Traveling Light

The Chinese Difference

by Joseph Kraft
Saturday Review Press, 113 pp., $6.95

Notes from China

by Barbara Tuchman
Collier, 112 pp., $1.25 (paper)

A China Passage

by John Kenneth Galbraith
Houghton Mifflin, 143 pp., $5.95

To Peking and Beyond: A Report on the New Asia

by Harrison Salisbury
Quadrangle, 308 pp., $7.95

With the exception of Joseph Kraft’s short work, all the books on China mentioned here have been padded. Barbara Tuchman includes a fascinating historical essay. Galbraith has animadversions on San Francisco, Paris, TWA, and many other matters, and Harrison Salisbury adds chapters on Korea, Vietnam, and Cambodia. Salisbury has a great deal to say about China, but the others would have done better to follow Joseph Alsop’s example and content themselves with two or three magazine articles instead of writing one slight and anemic book. The books tend to reveal more about their authors than about China. This does not mean that they are worthless. The authors are all intelligent and skillful. What is more, some of them had seen China before 1949, and Harrison Salisbury and Barbara Tuchman were on the fringes of the group of Americans who between 1925 and 1950 established the closest and most useful personal relations foreigners have ever made in China.

Anna Louise Strong, Edgar Snow, Nym Wales, Agnes Smedley, Owen Lattimore, and Jack Belden were able to reach the center of the Chinese revolutionary movement. Many were reporters, but unlike most journalists in Vietnam they did not even try to maintain an impartial view of a monstrously unbalanced situation. They did not attempt to equate the Japanese invaders with the local resistance or the corrupt and brutal Kuomintang with the sometimes bureaucratic but efficient and overwhelmingly popular communists. As a consequence their writings were more lively at the time and can now be seen to have had far greater historical value than those of their more “objective” contemporaries.

There are several reasons why Americans, rather than people of other nationalities, were able to create such close rapport with the Chinese. First, although American imperialism was deeply concerned with China, its impact on it was indirect. Since the US had achieved “most favored nation” status in the 1840s, gaining all the political and commercial privileges given to other powers, there was no need to fight China for advantages that could be gained through British, French, or Japanese coercion, a situation well described as “hitch-hiking imperialism.” Furthermore American investment in China was far smaller than that of Britain and Japan. US commercial interest was always more potential than actual. Nevertheless the potential alone was sufficient to sustain the vague feeling that China was the “last frontier” after San Francisco, a country from which American business would some day draw huge profits.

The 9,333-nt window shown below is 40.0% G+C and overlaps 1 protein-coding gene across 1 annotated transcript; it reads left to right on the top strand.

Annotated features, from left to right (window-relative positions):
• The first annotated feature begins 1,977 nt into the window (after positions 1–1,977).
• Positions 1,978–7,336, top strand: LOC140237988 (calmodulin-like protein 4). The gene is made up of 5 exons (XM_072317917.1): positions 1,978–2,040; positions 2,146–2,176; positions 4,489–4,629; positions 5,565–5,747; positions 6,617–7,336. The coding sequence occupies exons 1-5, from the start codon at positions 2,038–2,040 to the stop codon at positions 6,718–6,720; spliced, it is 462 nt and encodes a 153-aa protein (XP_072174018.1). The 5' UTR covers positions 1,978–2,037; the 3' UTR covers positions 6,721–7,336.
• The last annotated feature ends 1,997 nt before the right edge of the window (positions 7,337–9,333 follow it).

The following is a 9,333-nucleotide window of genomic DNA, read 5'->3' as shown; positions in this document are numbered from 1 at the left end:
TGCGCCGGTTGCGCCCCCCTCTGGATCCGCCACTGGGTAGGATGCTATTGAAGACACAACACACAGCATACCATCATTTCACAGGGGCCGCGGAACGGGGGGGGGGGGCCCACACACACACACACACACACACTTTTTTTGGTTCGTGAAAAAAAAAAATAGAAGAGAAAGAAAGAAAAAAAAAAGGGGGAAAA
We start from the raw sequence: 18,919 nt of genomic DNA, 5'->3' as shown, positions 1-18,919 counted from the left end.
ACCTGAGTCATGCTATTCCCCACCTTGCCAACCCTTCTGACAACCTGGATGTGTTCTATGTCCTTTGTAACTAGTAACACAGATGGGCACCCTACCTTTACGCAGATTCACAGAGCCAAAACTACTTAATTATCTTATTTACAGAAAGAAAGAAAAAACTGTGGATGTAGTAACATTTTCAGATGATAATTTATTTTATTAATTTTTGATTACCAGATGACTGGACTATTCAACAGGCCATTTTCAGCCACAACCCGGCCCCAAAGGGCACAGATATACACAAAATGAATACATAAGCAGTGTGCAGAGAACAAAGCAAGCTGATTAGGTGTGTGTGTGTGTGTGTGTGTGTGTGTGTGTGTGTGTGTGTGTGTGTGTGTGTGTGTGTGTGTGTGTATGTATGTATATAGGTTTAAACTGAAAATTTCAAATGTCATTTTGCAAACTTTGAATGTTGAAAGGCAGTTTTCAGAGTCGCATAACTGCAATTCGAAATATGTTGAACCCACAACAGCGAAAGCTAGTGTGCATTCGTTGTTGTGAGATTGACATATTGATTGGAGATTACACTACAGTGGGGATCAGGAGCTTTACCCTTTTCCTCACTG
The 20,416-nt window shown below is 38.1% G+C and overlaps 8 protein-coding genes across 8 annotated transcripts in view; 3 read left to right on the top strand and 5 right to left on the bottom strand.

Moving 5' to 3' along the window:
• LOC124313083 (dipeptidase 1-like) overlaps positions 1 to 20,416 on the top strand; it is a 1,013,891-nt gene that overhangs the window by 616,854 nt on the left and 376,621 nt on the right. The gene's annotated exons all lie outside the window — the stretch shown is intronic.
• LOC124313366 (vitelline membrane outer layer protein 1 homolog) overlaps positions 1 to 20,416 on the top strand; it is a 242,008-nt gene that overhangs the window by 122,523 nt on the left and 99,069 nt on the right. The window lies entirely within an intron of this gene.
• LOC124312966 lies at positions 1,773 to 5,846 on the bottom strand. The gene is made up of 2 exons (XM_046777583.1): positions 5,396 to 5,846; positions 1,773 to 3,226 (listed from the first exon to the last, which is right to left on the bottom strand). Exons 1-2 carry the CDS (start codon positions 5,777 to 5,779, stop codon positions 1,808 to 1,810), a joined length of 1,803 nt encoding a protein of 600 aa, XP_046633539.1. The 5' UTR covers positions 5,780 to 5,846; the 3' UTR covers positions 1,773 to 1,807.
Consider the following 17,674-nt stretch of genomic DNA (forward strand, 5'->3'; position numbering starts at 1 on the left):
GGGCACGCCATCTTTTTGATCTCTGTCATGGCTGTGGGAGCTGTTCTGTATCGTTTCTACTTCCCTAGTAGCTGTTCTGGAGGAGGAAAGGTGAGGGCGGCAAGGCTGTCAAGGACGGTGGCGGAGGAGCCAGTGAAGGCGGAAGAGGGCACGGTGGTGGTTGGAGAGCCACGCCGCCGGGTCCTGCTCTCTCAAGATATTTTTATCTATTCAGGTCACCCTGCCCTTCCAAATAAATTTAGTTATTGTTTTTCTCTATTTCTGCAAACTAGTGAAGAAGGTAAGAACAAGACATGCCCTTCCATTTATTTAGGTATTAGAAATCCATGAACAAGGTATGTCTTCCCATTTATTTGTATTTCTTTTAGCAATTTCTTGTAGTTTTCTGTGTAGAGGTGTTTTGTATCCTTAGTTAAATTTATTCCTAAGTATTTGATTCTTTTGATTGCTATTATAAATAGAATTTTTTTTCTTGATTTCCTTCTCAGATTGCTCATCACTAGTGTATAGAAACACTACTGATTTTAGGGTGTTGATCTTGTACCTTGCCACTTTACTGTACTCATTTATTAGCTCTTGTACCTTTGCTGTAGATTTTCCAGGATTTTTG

However, the relationship cannot be explained simply as a matter of economics or politics. China possesses an ancient civilization to which Americans have equal or better access than Europeans. Mrs. Nixon is as well qualified to talk about Chinese cooking as Mme Pompidou. Far more important are the resemblances between Chinese and American cultures. To take a contrary example, there have been remarkably few American Arabophiles, notwithstanding the huge American economic interests in the Middle East. Unlike many upper-class Englishmen, Americans find it hard to accept the combination of aristocracy and homosexuality …

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